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BMW 5-Series Sedans



  • bdr127bdr127 Posts: 950
    Anyway.. ours are on, as well... We don't have I-drive, so I'm not sure if you can change the setting yourself.. without I-drive, it is definitely a dealer-only adjustment..

    You can adjust settings like this in the new 3-series even without iDrive and without going to the dealer. (Controlled with buttons on directional signal stalk)

    Not sure about the 5-er, though.
  • My dealer says the price difference is made up, too, based on content, not just HP/torque.

    The differences are outlined on the "standard equip" on the BMW website.

    The 525 with the stick shift, according to the dealer, is "more responsive and feels quicker" than the 530 with steptronic.

    I have NOT driven the stick.

    I have however driven the X3 3.0 stick and auto versions and the differences approach "huge."

    In fairness, the X3 3.0 auto is a 5 speed stuttertron. . .er steptronic transmission that seems to be dancing to the tune "a hunting we will go a hunting we will go. . . ."

    The 5 series I drove with the new 6speed steptronic seemed fine if you recognize the programmer's apparent charge: "thou shalt upshift early and downshift late in an attempt to gin-up MPG's."

    All the Germans seem to overcome this, mostly, in a programming mode called "S" which upshifts later and downshifts earlier, keeping the revs (hence the torque) closer to the "sweet spot."

    With only my dealer as my guide, the 5 series is UNIQUE in that it is the car in the LPS (Premium or Executive) class that can be had with a super nice manual transmission.

    I am so out of step, I cannot imagine why the auto isn't the "special order" transmission of the two, but it is just the opposite.

    I suspect folks buying these cars at a percentage point well above 80% never even take an hour's long test drive in a 5 with a stick. I liken that to going into Morton's of Chicago (or some other food-gasm emporium) and always ordering the beefsteak tomatoes and the fish or chicken without ever even trying the beef (sorry if you are not a meat eater, fill in the appropriate blanks and know the "spirit" of what I am suggesting even if you don't like moo-meat.)

    Of course, I'd bet the number is more like 95% since here in River City where we have Ohio's largest volume BMW dealer (1200 cars per year), you almost never can find a 5 series to test drive with a stick shift even if you tried (I am speaking of the 525 and 530's, btw.)

    Go figure.

    I am 54 -- I am a dinosaur. And buying a $50,000 European Sporting/Premium sedan with an auto seems first in a series of inevitable steps towards ending up with a Buick LeSabre (sic).

    I drive a 2005 A6 -- takes one to know one.

    My wife, my "young -- age 51 -- wife" reminds me that these LPS cars with autos are "old men's cars and why not just go straight to Cadillac and quit pretending."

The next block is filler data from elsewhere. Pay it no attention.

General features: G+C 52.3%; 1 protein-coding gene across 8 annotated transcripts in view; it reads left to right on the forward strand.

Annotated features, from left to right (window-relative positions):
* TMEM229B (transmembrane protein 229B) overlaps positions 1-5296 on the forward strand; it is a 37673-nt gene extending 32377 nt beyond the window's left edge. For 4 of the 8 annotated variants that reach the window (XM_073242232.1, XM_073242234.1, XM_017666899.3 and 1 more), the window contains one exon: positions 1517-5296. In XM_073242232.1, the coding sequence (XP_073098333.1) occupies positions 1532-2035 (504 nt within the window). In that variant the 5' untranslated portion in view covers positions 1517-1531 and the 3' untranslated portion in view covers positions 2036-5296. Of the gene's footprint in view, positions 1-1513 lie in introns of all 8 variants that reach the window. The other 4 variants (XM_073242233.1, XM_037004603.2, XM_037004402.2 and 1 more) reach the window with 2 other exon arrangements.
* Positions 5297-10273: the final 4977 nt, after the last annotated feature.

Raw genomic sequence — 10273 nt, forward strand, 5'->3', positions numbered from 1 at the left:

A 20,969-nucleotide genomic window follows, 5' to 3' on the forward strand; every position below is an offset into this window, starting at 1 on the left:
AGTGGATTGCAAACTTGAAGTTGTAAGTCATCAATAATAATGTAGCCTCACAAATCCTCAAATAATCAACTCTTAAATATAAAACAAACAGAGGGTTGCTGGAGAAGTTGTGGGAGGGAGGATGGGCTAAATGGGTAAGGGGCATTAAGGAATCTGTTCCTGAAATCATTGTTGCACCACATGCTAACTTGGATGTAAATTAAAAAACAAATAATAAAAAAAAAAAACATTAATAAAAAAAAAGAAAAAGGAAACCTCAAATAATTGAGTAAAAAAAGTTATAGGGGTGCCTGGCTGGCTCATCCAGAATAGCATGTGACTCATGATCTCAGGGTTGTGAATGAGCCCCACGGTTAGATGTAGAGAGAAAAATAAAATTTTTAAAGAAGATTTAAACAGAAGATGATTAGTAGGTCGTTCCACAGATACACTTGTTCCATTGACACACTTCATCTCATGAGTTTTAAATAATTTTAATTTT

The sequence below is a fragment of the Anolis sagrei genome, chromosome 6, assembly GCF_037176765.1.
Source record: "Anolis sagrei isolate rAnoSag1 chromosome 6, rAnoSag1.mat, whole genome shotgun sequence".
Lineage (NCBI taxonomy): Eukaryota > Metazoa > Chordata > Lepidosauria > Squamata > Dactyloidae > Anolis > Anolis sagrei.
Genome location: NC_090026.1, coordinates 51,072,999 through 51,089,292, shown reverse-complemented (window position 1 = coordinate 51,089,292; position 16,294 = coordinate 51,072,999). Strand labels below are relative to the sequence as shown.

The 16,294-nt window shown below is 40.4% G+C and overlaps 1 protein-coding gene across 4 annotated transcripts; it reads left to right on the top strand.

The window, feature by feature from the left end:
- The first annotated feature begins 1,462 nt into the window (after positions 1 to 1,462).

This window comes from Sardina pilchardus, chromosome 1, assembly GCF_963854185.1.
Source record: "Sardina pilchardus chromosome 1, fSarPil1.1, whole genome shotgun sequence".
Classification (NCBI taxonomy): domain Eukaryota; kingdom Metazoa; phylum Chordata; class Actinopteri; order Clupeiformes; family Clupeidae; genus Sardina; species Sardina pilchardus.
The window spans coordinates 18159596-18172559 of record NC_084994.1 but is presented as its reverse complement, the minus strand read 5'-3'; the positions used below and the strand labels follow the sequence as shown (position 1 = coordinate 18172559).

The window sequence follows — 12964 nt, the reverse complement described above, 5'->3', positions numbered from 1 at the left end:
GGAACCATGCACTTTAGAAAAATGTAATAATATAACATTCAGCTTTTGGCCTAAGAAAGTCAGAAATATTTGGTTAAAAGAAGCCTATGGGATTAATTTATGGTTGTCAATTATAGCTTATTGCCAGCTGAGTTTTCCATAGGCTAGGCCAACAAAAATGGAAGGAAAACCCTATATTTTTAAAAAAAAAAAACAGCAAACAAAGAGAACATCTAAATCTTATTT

Ouch. I have heard and read all the "excuses" for not buying sticks -- frankly there are only two reasons:

    #1 Availability

    #2a Lack of experience

    #2b Lack of curiosity to try "something new."

    Honorable mention: laziness, the American problem FDH (fat dumb and happy) -- and yes, I probably represent that remark. :cry:
  • bmwdougbmwdoug Posts: 248
    Mark, WOW! What a great post. I have to admit, I am one of those people who does not test drive a stick. I know a stick is the most fun, the most sporty, and I respect the qualities associated with classic stick shift driving. But, I have so much stop and go city driving, I only desire an automatic. :surprise:

    Mark, I enjoy reading your posts, there are always very informative. I have read that BMW is intentionally under reporting the performance of the NEW N525 engine power of the 525i. What is your opinion? What is your opinion of the 525i vs 530i in automatic form? Do you still believe the 525i is the better buy?
  • shiposhipo Posts: 9,152
    "I did some research after reading your posts, and yes the 525i and 530i have identical engines."

    Hmmm, I'm not sure about the "identical engines" part. They do have identical bore and stroke numbers and most likely have the exact same engine block. The head? Probably the same as well. That having been said, in addition to the obviously different intake setup, I've heard that the crank is a heavier-duty (forged vs. cast) unit, although I've been unable to confirm that from any definitive sources.

    As for other differences, the 530i has larger diameter/more capable brakes and a much heavier duty manual transmission when compared to the 525i (the transmission is the same for the automatic version of the car). For me, the "as configured" (i.e. both cars with SP, PP, Premium Audio, Satellite and Xenon) shows the 525i priced at $50,390, and the 530i comes to $53,990 meaning that the difference to me would be $3,600 (less for ED, which I did for my last 530i, and which I'm inclined to do again). In reality the difference is even less because the SP on the 530i comes with more expensive 18" wheels and tires as opposed to the 17" setup on the 525i.